A total of 420 (73%) of the 575 patients who met the inclusion criteria had complete data at 2 years postoperatively. The inactive group was more likely to be significantly older, have a higher Charlson Comorbidity Index, worse baseline radiographic deformity, and greater correction of most radiographic parameters. After controlling for possible confounders, the active group had a significantly shorter LOS (incidence risk ratio 0.91, p = 0.043). After adding respective baseline HRQOL scores to the models, active patients were significantly more likely to reach the MCID for the SRS-22r pain domain (OR 1.72, p = 0.026) and PCS (OR 1.94, p = 0.013). Active patients were also significantly more likely to be active at 2 years postoperatively on multivariate analysis (OR 8.94, p < 0.001).

CONCLUSIONS

The authors’ results show that patients who belong to the inactive group are likely to have a longer LOS and lower odds of reaching the MCID in HRQOL or being active at 2 years postoperatively. Inquiring about patients’ preoperative activity levels might be a reliable and simple stratification tool in terms of long- and short-term outcomes in ASD patients.

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David M. Wrubel, Kelsie J. Riemenschneider, Corinne Braender, Brandon A. Miller, Daniel A. Hirsh, Andrew Reisner, William Boydston, Barunashish Brahma and Joshua J. Chern

Object

Quality assessment measures have not been well developed for pediatric neurosurgical patients. This report documents the authors' experience in extracting information from an administrative database to establish the rate of return to system within 30 days of pediatric neurosurgical procedures.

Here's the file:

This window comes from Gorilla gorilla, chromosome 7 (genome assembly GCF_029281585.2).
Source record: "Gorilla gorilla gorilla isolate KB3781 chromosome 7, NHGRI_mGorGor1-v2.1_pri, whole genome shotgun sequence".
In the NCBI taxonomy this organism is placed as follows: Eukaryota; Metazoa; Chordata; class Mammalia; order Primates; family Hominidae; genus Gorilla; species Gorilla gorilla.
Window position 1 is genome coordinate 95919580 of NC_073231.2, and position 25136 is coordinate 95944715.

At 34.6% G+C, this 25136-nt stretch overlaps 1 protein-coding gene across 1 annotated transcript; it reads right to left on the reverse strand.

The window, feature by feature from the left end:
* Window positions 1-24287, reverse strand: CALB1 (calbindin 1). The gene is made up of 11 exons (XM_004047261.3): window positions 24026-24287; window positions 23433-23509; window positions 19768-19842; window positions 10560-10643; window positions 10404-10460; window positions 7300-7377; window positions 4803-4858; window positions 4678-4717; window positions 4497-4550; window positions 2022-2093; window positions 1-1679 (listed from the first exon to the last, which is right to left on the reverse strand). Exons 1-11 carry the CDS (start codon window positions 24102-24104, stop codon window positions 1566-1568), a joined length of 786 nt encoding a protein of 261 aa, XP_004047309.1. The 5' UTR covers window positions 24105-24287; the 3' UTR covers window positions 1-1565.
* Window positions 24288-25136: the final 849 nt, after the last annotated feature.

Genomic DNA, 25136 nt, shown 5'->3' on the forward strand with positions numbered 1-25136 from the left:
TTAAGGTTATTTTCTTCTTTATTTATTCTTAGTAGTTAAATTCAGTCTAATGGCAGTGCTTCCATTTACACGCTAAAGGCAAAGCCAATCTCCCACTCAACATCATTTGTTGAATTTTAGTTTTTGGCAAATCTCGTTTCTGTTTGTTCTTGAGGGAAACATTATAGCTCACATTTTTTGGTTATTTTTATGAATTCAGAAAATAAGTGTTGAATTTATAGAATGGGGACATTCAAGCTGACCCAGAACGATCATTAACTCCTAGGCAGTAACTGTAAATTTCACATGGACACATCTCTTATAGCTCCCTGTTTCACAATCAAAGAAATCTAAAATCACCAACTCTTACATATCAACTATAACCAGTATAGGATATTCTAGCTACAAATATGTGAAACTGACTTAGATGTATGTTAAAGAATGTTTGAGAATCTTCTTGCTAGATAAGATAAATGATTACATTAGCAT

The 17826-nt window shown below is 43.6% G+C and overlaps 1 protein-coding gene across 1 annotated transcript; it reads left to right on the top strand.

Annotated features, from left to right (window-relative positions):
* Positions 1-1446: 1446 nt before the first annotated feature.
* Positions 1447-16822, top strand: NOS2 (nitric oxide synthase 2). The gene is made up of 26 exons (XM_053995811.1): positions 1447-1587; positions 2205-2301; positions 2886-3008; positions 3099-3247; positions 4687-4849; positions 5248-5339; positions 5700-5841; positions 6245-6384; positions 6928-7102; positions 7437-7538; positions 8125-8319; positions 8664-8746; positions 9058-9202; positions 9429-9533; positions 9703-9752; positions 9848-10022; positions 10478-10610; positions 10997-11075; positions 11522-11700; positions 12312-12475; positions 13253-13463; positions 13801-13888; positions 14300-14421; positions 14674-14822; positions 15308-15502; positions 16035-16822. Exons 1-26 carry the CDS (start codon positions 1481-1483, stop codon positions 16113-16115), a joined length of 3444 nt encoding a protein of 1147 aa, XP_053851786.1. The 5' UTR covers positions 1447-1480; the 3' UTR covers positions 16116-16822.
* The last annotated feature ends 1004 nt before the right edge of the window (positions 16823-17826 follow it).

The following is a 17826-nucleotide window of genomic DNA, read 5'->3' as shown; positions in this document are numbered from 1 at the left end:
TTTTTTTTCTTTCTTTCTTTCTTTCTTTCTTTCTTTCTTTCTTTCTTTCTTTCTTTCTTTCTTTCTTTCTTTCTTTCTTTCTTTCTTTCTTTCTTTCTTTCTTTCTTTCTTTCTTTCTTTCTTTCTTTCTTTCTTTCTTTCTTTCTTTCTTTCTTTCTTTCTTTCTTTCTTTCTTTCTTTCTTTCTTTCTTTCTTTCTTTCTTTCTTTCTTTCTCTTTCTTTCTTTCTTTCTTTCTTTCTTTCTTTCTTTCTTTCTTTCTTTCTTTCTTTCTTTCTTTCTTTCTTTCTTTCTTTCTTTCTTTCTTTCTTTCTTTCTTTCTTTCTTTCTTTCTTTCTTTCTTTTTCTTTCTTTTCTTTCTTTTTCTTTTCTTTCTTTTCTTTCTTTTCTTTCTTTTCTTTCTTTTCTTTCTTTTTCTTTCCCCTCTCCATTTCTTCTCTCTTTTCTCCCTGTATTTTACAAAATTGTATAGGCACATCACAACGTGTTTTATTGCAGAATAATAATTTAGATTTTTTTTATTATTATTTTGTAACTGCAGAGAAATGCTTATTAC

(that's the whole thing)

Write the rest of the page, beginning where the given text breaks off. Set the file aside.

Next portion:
Methods

Demographic, socioeconomic, and clinical characteristics were prospectively collected in administrative, business, and operating room databases. The primary end point was an unexpected return to the hospital system within 30 days from the date of a pediatric neurosurgical procedure. Statistical methods were used to identify clinical and demographic factors associated with the primary end point.

Results

There were 1358 pediatric neurosurgical procedures performed in the Children's Healthcare of Atlanta operating rooms in 2012, with 37.4% of these surgeries being preceded by admissions through the emergency department. Medicare or Medicaid was the payor for 54.9% of surgeries, and 37.6% of surgeries were shunt related. There were 148 unexpected returns to the system within 30 days after surgery, and in 109 of these cases, the patient had a presenting complaint that was attributable to the index surgery (related returns). The most common complaints were headache, nausea, vomiting, or seizure after shunt revision or cranial procedures (n = 62). The next most common reason for re-presentation was for wound concerns (n = 30). Thirty-seven of the 109 related returns resulted in a reoperation. The monthly rate of related returns was 8.1% ± 2.5% over the 12-month study period. When using related returns as the dependent variable, the authors found that patients who underwent a shunt-related surgery were both more likely to unexpectedly return to the system (OR 1.86, p = 0.008) and to require surgery upon readmission (OR 3.28, p = 0.004). Because an extended hospitalization shortened the window of time for readmission after surgery, extended length of stay was protective against return to system within 30 days of surgery. Importantly, if related and unrelated returns were analyzed together as the dependent variable (n = 148), no independent clinical and demographic risk factor could be identified.